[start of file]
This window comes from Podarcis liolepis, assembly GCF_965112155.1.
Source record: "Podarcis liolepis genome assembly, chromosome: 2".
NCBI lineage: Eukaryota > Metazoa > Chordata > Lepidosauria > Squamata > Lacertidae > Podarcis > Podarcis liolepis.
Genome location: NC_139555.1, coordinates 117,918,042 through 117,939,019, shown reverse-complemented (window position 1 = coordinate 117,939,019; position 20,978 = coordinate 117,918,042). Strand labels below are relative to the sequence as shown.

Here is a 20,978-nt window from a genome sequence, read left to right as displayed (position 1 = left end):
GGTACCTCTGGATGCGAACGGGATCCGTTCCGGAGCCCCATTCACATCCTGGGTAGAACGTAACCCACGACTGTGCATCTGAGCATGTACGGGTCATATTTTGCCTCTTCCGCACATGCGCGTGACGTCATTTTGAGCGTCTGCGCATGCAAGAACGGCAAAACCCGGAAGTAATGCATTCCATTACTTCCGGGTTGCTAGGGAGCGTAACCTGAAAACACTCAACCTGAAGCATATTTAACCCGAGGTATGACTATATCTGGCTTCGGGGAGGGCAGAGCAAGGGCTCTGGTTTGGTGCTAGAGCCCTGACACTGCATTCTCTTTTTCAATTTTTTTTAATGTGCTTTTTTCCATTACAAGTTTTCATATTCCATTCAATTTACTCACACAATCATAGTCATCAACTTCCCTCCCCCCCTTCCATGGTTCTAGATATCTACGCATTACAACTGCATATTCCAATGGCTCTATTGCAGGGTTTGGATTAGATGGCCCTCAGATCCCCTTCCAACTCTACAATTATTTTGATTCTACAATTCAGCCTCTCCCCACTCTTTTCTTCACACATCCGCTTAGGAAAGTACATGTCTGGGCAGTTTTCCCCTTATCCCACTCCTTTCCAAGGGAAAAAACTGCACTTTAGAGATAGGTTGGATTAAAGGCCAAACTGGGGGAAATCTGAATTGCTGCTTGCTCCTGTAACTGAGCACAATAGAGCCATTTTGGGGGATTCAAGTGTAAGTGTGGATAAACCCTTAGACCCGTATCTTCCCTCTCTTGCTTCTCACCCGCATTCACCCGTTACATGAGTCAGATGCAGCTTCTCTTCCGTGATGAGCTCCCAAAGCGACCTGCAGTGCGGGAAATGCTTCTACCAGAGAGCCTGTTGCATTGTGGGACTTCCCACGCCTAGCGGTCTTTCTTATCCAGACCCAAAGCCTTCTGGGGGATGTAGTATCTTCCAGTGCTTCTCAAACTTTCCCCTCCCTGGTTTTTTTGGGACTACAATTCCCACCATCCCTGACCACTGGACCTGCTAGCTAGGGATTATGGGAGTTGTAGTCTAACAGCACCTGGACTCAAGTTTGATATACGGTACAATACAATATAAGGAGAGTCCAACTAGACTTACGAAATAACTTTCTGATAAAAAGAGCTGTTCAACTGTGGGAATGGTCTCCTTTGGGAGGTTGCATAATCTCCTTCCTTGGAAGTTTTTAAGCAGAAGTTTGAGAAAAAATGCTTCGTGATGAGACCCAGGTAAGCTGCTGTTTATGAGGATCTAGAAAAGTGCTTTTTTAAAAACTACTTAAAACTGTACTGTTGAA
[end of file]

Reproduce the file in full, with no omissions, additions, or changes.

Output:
This window comes from Podarcis liolepis, assembly GCF_965112155.1.
Source record: "Podarcis liolepis genome assembly, chromosome: 2".
NCBI lineage: Eukaryota > Metazoa > Chordata > Lepidosauria > Squamata > Lacertidae > Podarcis > Podarcis liolepis.
Genome location: NC_139555.1, coordinates 117,918,042 through 117,939,019, shown reverse-complemented (window position 1 = coordinate 117,939,019; position 20,978 = coordinate 117,918,042). Strand labels below are relative to the sequence as shown.

Here is a 20,978-nt window from a genome sequence, read left to right as displayed (position 1 = left end):
GGTACCTCTGGATGCGAACGGGATCCGTTCCGGAGCCCCATTCACATCCTGGGTAGAACGTAACCCACGACTGTGCATCTGAGCATGTACGGGTCATATTTTGCCTCTTCCGCACATGCGCGTGACGTCATTTTGAGCGTCTGCGCATGCAAGAACGGCAAAACCCGGAAGTAATGCATTCCATTACTTCCGGGTTGCTAGGGAGCGTAACCTGAAAACACTCAACCTGAAGCATATTTAACCCGAGGTATGACTATATCTGGCTTCGGGGAGGGCAGAGCAAGGGCTCTGGTTTGGTGCTAGAGCCCTGACACTGCATTCTCTTTTTCAATTTTTTTTAATGTGCTTTTTTCCATTACAAGTTTTCATATTCCATTCAATTTACTCACACAATCATAGTCATCAACTTCCCTCCCCCCCTTCCATGGTTCTAGATATCTACGCATTACAACTGCATATTCCAATGGCTCTATTGCAGGGTTTGGATTAGATGGCCCTCAGATCCCCTTCCAACTCTACAATTATTTTGATTCTACAATTCAGCCTCTCCCCACTCTTTTCTTCACACATCCGCTTAGGAAAGTACATGTCTGGGCAGTTTTCCCCTTATCCCACTCCTTTCCAAGGGAAAAAACTGCACTTTAGAGATAGGTTGGATTAAAGGCCAAACTGGGGGAAATCTGAATTGCTGCTTGCTCCTGTAACTGAGCACAATAGAGCCATTTTGGGGGATTCAAGTGTAAGTGTGGATAAACCCTTAGACCCGTATCTTCCCTCTCTTGCTTCTCACCCGCATTCACCCGTTACATGAGTCAGATGCAGCTTCTCTTCCGTGATGAGCTCCCAAAGCGACCTGCAGTGCGGGAAATGCTTCTACCAGAGAGCCTGTTGCATTGTGGGACTTCCCACGCCTAGCGGTCTTTCTTATCCAGACCCAAAGCCTTCTGGGGGATGTAGTATCTTCCAGTGCTTCTCAAACTTTCCCCTCCCTGGTTTTTTTGGGACTACAATTCCCACCATCCCTGACCACTGGACCTGCTAGCTAGGGATTATGGGAGTTGTAGTCTAACAGCACCTGGACTCAAGTTTGATATACGGTACAATACAATATAAGGAGAGTCCAACTAGACTTACGAAATAACTTTCTGATAAAAAGAGCTGTTCAACTGTGGGAATGGTCTCCTTTGGGAGGTTGCATAATCTCCTTCCTTGGAAGTTTTTAAGCAGAAGTTTGAGAAAAAATGCTTCGTGATGAGACCCAGGTAAGCTGCTGTTTATGAGGATCTAGAAAAGTGCTTTTTTAAAAACTACTTAAAACTGTACTGTTGAA